At the center of the judges' bench, hunched over his papers, sat the softspoken, bespectacled President of Israel's Supreme Court. On his right was a scholarly fellow Justice who, with his impassioned manner and shock of black hair, cut the panel's most arresting figure; on his left, a trim, mustachioed, usually silent retired major general. The three members of the investigative commissionYitzhak Kahan, 69, Aharon Barak, 46, and Yona Efrat, 56are known respectively for integrity, independence and intrepidity. They are admired collectively for their dispassionate rectitude. No one had quarreled with their initial selection; few quibbled about their final decision.
The team's tone and agenda were set and its most searching questions asked by Kahan, a Justice of the Supreme Court since 1970, celebrated for his scrupulous modesty. The natural choice to head the investigative commission, he demurred at first, citing two related cases he was involved in. Yet Kahan brought to the task powerful public and private qualifications. He is an authority in all branches of the law, noted for the clarity of his written opinions. Kahan is a withdrawn and deeply religious man: he attends synagogue regularly, eats only kosher food, and conscientiously observes the Sabbath. But in 1981, when the Chief Rabbinate tried to stop an archaeological dig in Jerusalem on religious grounds, Kahan put science first and helped to give the project the green light.
As high strung as Kahan is low key, Barak (whose name means lightning in Hebrew) was the panel's conscience, its most strident and at times indignant voice. An international authority on commercial law, Barak offers a dazzling resume. He was, at 32, Israel's youngest full professor, at 38 its youngest Attorney General, and at 42 one of its youngest Supreme Court Justices. He is also, as the Jerusalem Post puts it, "a pillar of probity," a respected champion of individual rights, indifferent to rank and impervious to reputation. As Attorney General, in 1977 he sent to prison the government's nominee for chairman of the Bank of Israel and in 1977 forced the Minister of Finance to withdraw a plan to give amnesty to tax evaders. In April 1977 he prosecuted Prime Minister Yitzhak Rabin's wife Leah for holding U.S. bank accounts, forcing Rabin's departure from office. And as Begin's legal adviser, Barak was, wrote Jimmy Carter in his memoirs, "a real hero in the Camp David discussions."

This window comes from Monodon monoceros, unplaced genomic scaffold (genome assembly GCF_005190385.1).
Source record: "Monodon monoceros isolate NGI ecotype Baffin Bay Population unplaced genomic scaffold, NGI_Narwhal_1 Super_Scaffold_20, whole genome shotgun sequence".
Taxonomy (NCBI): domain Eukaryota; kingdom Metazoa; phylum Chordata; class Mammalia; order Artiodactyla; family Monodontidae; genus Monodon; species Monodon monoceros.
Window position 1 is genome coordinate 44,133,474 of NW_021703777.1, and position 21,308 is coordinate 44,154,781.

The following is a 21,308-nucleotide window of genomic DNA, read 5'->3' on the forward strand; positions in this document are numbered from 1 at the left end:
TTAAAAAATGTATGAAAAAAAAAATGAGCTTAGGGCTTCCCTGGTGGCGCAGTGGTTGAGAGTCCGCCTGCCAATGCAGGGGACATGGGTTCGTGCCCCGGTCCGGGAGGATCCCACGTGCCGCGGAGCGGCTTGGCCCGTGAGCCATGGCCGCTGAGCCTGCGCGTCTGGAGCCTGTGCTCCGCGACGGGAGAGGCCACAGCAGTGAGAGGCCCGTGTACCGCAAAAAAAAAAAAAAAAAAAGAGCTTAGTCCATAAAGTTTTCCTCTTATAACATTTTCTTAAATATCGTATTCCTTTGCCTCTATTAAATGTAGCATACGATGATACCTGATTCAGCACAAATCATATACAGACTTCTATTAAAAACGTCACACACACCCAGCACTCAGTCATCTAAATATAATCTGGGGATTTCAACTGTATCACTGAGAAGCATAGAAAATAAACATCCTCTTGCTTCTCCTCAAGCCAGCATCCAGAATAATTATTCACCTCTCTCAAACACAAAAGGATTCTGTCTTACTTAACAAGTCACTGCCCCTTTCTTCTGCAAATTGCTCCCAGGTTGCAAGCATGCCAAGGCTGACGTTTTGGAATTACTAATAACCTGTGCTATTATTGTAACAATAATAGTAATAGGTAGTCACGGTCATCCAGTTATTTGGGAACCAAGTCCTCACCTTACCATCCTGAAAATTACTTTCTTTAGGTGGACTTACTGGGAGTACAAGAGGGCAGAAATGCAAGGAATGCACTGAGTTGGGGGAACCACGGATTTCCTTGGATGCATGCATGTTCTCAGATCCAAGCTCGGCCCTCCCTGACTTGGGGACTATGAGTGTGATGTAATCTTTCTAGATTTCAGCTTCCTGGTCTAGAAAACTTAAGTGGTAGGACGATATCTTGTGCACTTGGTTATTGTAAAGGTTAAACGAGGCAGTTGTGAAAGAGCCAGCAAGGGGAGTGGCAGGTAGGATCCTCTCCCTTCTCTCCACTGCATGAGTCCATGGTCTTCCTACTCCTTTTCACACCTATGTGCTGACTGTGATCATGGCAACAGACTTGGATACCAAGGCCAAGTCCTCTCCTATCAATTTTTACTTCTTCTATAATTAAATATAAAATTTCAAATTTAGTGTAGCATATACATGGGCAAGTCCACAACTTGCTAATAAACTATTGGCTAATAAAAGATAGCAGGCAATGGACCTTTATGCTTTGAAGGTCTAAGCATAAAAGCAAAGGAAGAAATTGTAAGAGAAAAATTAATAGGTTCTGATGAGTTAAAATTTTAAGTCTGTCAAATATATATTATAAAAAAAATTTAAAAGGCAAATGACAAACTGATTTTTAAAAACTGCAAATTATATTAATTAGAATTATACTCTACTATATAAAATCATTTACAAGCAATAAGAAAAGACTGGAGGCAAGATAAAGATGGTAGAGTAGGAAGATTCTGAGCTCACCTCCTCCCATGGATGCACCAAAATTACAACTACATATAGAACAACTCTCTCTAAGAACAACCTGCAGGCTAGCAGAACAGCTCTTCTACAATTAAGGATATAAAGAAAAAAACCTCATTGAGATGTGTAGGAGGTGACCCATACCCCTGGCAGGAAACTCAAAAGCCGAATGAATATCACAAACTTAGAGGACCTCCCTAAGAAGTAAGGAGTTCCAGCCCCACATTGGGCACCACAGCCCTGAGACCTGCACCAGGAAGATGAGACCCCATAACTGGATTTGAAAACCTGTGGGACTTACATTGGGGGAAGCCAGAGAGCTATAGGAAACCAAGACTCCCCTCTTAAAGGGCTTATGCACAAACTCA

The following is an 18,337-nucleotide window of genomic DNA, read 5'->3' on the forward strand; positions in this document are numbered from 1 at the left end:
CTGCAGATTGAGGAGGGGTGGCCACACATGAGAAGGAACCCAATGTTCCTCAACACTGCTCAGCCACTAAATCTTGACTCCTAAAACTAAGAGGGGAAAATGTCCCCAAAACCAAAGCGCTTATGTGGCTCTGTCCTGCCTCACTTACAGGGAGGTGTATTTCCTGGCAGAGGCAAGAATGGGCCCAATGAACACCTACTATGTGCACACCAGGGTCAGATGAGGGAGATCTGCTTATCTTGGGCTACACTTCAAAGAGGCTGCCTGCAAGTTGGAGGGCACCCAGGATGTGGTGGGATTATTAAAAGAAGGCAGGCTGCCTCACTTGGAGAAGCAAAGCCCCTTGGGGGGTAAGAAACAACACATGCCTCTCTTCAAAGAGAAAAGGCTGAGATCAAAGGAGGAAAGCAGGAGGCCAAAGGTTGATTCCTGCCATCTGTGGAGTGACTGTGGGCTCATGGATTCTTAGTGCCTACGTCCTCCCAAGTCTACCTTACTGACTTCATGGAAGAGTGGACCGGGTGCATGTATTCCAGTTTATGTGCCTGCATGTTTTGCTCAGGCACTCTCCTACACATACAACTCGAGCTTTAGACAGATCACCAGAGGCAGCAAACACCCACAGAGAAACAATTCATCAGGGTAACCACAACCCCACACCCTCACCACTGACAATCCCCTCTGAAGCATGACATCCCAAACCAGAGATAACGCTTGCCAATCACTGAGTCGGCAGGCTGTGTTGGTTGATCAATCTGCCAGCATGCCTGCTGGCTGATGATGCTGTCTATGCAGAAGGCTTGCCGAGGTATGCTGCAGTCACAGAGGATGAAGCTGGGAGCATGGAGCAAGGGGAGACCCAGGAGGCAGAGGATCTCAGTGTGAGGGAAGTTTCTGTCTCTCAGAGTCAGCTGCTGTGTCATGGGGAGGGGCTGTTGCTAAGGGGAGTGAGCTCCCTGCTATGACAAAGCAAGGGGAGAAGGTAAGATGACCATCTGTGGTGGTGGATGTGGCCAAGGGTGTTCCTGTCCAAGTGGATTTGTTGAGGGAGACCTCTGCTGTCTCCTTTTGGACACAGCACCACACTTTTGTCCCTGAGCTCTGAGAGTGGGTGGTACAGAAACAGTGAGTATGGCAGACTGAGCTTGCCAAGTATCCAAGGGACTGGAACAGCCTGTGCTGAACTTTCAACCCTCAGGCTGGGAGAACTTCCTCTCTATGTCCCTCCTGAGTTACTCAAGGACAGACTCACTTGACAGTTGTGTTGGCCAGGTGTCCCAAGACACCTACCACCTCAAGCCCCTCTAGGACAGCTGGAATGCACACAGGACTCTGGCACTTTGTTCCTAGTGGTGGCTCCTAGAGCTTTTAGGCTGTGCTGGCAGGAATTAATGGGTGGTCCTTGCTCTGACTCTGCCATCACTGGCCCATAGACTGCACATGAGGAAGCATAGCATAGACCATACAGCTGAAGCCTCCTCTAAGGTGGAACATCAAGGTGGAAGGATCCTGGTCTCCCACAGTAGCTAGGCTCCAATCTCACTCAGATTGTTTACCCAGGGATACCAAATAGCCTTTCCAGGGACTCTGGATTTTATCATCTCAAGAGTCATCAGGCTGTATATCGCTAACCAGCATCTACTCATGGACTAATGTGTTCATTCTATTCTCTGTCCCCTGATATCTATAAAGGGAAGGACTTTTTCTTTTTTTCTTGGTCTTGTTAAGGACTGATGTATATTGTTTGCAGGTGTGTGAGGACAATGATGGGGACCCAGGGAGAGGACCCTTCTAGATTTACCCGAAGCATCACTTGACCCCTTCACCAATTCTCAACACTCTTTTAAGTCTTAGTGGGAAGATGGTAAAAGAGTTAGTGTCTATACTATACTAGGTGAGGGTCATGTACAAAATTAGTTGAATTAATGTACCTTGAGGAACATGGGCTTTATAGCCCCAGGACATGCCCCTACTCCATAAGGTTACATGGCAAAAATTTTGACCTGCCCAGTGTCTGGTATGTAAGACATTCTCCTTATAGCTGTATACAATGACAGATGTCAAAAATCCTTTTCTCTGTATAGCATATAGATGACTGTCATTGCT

Efrat, now an energy-industry executive, was the panel's quiet member. But when he spoke it was as a man personally acquainted with both military habit and Ariel Sharon. In Israel's war of independence, he broke out of the hospital a week after being shot in the neck, in order to rejoin his platoon; during the 1967 war he commanded the audacious Golani Brigade, which seized seemingly unassailable Syrian positions. Since then, he has proved similarly dauntless in inquiries into episodes of possible army misconduct. As a former aide to Chief of Staff Rafael Eitan, Efrat also hesitated before joining the commission.